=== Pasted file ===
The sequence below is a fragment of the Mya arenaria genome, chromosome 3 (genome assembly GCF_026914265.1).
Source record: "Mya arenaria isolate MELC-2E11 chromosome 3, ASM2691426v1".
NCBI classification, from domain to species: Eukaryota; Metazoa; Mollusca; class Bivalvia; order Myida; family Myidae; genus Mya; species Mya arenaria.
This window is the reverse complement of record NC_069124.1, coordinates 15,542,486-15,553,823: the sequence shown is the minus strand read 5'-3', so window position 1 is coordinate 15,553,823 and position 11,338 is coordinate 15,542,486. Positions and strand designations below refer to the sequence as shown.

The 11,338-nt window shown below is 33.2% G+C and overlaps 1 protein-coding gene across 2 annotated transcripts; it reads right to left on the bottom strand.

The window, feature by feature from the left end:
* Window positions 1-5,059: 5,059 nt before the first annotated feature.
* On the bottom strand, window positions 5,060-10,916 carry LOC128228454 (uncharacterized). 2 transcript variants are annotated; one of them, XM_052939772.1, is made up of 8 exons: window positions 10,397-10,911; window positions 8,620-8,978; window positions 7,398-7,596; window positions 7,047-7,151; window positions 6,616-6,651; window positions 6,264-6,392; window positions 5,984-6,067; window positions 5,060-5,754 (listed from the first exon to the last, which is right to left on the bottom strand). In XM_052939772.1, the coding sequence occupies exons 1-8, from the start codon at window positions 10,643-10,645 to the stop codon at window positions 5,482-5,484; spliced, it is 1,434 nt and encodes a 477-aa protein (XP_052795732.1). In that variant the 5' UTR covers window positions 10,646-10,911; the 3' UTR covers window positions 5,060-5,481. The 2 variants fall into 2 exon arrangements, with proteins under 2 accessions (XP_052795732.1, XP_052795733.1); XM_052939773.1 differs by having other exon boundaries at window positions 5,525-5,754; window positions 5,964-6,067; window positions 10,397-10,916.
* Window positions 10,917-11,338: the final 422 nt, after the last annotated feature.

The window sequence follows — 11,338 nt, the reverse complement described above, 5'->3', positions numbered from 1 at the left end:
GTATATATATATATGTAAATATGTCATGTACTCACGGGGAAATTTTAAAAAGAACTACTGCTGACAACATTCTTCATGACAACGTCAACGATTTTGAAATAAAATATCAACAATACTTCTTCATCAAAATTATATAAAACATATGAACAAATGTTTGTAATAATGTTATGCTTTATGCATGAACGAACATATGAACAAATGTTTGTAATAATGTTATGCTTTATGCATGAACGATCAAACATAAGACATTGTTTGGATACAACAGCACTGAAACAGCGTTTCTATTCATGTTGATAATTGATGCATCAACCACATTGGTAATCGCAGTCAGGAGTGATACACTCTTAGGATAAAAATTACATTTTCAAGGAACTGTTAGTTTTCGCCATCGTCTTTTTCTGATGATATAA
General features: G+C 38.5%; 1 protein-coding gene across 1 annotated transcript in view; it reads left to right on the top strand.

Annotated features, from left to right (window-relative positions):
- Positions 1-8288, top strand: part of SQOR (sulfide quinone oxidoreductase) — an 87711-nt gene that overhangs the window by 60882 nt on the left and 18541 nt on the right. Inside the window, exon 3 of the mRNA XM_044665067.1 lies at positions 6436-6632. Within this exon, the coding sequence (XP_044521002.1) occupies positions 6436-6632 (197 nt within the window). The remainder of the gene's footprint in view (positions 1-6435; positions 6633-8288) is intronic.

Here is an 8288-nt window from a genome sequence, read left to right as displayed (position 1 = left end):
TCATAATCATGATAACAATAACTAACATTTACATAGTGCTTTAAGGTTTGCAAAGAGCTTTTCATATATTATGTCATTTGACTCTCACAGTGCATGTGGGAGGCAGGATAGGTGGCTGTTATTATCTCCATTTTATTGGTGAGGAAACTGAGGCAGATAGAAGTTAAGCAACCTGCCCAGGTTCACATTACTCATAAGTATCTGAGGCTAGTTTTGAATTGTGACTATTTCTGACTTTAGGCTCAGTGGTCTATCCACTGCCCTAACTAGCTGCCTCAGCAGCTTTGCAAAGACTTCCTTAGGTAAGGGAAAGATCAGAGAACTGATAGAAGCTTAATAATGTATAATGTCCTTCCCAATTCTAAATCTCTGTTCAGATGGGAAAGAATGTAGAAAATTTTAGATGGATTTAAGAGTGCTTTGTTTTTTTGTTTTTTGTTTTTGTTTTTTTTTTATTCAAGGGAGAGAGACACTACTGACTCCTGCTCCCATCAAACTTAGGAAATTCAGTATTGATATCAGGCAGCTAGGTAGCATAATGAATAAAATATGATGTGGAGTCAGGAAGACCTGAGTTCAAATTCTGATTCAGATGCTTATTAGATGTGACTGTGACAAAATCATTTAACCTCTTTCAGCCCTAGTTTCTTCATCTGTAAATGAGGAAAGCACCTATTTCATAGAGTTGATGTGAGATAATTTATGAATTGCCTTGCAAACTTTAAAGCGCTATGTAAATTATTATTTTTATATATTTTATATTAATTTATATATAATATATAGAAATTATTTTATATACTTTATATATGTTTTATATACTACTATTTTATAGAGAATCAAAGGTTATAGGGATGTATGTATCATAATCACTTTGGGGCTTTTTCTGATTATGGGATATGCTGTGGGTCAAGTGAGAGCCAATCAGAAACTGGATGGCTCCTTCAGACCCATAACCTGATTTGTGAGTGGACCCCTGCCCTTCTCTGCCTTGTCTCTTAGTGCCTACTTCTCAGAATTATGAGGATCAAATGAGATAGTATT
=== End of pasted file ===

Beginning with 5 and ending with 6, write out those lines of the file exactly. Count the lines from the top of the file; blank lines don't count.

The 11,338-nt window shown below is 33.2% G+C and overlaps 1 protein-coding gene across 2 annotated transcripts; it reads right to left on the bottom strand.

The window, feature by feature from the left end: